During the 1930's, a number of people started experimenting with electric guitars and a new type of body construction. Lloyd, O, W Appleton, and Les Paul were among the pioneers who modified the old style arch top electric designs to create a new sound.

Since then, the solid-body electric guitar has dominated the guitar world for the last sixty years. The most widely used instruments are either traditional designs first developed in the 1950's, or models that have clearly evolved from them, with modern hardware and new features such as extended fingerboards and unusual finishes. The materials and construction have been developed to improve playability

The Fender Stratocaster

The Fender Stratocaster was developed at the beginning of the 1950's and launched commercially in 1954. Designed by Leo Fender and his team in California, it was conceived as a futuristic companion to the companies Telecaster model.

One of the most important and innovative guitars ever made, It has been copied by manufacturers all over the world it's design features body contouring for comfort, a double cutaway for access to the top of the fingerboard ,and an internal tremolo block attached to the bridge. With a bolt-on solid maple neck and three single-coil pick-ups with simplified controls, the guitar has a bright, clear sound. Its success over has kept it in continuous production.

The Fender Stratocaster has an exalted position in the history of rock music, having been associated with many of the finest players over the past 45 years. Musicians such as: Yngwie Malmsteen, Buddy Holly, George Harrison, John Lennon, Jimmy Hendrix, Randy Bachman,and Eric Clapton.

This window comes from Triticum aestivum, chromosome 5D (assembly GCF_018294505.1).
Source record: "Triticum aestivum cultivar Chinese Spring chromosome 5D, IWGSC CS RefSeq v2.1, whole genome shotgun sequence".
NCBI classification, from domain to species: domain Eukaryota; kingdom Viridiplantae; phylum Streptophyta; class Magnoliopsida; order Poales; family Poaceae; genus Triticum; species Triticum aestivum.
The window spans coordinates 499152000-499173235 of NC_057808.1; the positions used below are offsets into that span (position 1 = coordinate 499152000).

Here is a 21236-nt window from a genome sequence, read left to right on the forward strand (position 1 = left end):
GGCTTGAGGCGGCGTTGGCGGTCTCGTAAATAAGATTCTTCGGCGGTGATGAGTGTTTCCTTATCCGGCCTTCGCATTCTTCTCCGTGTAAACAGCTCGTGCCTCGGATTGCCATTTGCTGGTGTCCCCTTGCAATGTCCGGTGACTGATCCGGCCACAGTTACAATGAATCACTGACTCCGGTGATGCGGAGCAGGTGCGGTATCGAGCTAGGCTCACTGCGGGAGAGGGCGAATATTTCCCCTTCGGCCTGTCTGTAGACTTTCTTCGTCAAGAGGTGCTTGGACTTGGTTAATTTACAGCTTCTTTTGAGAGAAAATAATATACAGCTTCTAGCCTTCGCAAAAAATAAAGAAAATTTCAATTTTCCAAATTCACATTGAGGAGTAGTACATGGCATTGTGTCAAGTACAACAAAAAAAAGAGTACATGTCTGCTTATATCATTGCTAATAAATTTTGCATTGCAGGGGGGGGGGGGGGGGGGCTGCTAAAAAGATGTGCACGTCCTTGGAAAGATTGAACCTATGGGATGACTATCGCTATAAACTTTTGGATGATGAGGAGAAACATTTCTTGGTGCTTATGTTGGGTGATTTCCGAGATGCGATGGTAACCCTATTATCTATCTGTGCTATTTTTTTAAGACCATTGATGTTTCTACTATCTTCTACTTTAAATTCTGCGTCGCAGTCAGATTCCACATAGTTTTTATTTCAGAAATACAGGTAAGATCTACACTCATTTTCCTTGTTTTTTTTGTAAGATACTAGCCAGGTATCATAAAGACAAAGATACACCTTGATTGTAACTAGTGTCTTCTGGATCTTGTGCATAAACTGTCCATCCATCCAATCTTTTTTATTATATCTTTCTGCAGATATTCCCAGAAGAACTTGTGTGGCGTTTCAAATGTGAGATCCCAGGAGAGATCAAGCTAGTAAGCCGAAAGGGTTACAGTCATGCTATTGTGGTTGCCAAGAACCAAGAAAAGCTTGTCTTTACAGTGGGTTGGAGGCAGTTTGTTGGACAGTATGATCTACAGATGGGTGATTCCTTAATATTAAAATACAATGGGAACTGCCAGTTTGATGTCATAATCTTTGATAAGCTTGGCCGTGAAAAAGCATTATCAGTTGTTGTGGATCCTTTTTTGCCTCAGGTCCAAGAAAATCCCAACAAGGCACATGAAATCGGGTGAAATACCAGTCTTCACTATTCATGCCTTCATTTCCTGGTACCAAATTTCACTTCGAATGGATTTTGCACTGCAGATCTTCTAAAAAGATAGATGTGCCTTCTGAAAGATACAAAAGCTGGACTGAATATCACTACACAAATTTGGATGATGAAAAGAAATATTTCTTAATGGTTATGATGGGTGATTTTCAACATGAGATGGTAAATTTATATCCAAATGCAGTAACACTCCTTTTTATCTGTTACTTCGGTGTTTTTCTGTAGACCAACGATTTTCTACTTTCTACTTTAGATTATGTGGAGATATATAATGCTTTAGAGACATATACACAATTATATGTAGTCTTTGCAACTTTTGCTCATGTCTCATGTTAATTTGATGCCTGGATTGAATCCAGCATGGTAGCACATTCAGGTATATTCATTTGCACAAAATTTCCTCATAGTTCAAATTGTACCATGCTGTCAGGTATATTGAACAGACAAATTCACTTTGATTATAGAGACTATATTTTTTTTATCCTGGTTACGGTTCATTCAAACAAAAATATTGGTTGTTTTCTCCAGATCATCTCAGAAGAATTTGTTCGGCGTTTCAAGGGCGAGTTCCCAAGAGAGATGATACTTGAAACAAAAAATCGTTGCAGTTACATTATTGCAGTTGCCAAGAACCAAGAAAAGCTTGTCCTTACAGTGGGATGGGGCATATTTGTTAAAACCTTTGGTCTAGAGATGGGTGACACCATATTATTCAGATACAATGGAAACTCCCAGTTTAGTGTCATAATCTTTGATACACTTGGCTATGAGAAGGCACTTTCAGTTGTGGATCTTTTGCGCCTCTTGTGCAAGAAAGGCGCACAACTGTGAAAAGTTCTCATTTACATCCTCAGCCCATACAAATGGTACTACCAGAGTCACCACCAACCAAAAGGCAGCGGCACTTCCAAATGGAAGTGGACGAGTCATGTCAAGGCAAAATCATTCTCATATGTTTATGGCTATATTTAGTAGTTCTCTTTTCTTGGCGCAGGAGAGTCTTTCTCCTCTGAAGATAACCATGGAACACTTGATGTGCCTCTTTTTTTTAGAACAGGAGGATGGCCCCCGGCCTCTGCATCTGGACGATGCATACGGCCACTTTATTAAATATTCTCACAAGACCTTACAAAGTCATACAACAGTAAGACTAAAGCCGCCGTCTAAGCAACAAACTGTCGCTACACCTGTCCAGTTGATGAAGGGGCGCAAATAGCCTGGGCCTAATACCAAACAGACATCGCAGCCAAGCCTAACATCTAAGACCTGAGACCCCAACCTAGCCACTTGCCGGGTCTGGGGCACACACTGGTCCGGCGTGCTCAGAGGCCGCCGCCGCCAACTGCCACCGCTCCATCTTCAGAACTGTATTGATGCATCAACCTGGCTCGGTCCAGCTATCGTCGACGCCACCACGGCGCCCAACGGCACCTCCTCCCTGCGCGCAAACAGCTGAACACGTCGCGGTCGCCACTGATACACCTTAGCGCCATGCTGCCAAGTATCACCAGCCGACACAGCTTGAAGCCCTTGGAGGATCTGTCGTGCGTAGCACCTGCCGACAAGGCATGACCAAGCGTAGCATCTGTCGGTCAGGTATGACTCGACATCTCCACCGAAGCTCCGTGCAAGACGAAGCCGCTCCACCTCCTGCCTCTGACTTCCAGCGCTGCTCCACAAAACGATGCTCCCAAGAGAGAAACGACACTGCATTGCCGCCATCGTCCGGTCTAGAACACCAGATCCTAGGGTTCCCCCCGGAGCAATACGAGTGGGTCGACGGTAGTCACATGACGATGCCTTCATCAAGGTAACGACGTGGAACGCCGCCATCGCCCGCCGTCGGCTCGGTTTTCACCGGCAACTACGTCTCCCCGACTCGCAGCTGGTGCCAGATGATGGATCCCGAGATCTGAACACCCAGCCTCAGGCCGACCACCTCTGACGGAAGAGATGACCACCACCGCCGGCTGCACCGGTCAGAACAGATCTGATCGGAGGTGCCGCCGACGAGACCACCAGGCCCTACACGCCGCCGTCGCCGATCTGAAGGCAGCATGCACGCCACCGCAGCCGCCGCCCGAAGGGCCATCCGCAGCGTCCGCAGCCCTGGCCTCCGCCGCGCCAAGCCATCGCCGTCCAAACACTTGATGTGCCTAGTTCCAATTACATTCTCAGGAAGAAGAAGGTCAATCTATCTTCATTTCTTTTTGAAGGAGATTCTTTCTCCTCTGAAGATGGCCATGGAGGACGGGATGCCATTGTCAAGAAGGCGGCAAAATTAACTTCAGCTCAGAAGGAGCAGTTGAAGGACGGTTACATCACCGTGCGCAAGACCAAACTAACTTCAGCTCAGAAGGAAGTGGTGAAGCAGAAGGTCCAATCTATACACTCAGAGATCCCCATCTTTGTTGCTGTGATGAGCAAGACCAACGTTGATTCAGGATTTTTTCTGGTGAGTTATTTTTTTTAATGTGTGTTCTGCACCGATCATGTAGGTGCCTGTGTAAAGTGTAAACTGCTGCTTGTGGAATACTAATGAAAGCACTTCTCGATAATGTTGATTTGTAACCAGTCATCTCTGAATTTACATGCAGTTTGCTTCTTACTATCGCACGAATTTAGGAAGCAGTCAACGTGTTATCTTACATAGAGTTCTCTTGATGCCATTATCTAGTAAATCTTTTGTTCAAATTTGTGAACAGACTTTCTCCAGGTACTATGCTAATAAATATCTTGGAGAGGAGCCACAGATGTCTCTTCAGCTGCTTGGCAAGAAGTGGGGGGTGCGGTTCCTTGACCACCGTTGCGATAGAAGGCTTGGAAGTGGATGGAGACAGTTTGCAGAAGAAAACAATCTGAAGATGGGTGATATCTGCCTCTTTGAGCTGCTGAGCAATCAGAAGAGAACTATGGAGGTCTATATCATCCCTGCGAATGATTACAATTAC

The Jackson Soloist

The original Superstrat was developed by Grover Jackson at the beginning of the 1980's. This type of guitar has proved to be the most influential design of the recent times, talking the Stratocaster concept a stage further. The Superstrat has a redesigned body shape with a distinctive, angular headstock. A Floyd Rose tremolo system and a locking nut are combined with a through-neck inlay, and shark tooth inlays, and a humbucker in the bridge pickup position.

The Gibson Les Paul "Gold Top" model

Designed by Les Paul and launched in 1952 The "Gold Top" came with a trapeze tailpiece and P90 pickups. It was modified during the late 1950s, and many variations have appeared since then. A whole family of guitars, from economy to custom models evolved from this design. In 1958 the 'Standard," with a sunburst finish, was introduced, but by the 1960s the design was regarded by many as outdated ,

However, Les Paul's became very popular with rock and blues guitarists during the 1960s and in 1968 they were reintroduced. Manufacturers all over the world have copied the design, and the model remains in production to this day.